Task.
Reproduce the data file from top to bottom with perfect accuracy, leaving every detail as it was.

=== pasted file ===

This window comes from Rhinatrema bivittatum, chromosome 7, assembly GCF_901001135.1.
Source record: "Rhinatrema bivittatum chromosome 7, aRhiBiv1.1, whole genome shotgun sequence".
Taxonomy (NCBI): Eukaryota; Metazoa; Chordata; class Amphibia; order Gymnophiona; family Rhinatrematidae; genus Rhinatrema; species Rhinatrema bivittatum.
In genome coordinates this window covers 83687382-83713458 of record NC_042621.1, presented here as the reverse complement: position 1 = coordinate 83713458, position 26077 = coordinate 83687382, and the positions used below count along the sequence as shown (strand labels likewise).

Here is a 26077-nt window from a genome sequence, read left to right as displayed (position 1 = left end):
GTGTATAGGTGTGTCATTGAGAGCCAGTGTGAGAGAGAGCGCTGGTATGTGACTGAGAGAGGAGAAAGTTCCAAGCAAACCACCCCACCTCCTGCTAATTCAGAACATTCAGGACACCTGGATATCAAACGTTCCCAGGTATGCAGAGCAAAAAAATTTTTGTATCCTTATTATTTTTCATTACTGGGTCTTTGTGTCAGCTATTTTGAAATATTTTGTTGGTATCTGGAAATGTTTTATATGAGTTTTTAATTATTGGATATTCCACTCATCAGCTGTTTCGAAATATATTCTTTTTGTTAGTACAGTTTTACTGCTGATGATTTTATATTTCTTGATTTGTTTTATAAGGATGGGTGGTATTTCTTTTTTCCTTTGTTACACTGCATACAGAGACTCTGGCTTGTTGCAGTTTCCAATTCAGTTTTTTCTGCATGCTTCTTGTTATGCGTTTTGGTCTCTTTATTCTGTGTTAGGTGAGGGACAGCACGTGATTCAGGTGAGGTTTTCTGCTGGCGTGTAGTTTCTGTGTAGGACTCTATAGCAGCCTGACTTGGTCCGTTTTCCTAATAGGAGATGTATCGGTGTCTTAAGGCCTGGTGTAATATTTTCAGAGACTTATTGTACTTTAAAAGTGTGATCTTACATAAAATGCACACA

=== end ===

This window comes from Rhinatrema bivittatum, chromosome 7, assembly GCF_901001135.1.
Source record: "Rhinatrema bivittatum chromosome 7, aRhiBiv1.1, whole genome shotgun sequence".
Taxonomy (NCBI): Eukaryota; Metazoa; Chordata; class Amphibia; order Gymnophiona; family Rhinatrematidae; genus Rhinatrema; species Rhinatrema bivittatum.
In genome coordinates this window covers 83687382-83713458 of record NC_042621.1, presented here as the reverse complement: position 1 = coordinate 83713458, position 26077 = coordinate 83687382, and the positions used below count along the sequence as shown (strand labels likewise).

Here is a 26077-nt window from a genome sequence, read left to right as displayed (position 1 = left end):
GTGTATAGGTGTGTCATTGAGAGCCAGTGTGAGAGAGAGCGCTGGTATGTGACTGAGAGAGGAGAAAGTTCCAAGCAAACCACCCCACCTCCTGCTAATTCAGAACATTCAGGACACCTGGATATCAAACGTTCCCAGGTATGCAGAGCAAAAAAATTTTTGTATCCTTATTATTTTTCATTACTGGGTCTTTGTGTCAGCTATTTTGAAATATTTTGTTGGTATCTGGAAATGTTTTATATGAGTTTTTAATTATTGGATATTCCACTCATCAGCTGTTTCGAAATATATTCTTTTTGTTAGTACAGTTTTACTGCTGATGATTTTATATTTCTTGATTTGTTTTATAAGGATGGGTGGTATTTCTTTTTTCCTTTGTTACACTGCATACAGAGACTCTGGCTTGTTGCAGTTTCCAATTCAGTTTTTTCTGCATGCTTCTTGTTATGCGTTTTGGTCTCTTTATTCTGTGTTAGGTGAGGGACAGCACGTGATTCAGGTGAGGTTTTCTGCTGGCGTGTAGTTTCTGTGTAGGACTCTATAGCAGCCTGACTTGGTCCGTTTTCCTAATAGGAGATGTATCGGTGTCTTAAGGCCTGGTGTAATATTTTCAGAGACTTATTGTACTTTAAAAGTGTGATCTTACATAAAATGCACACA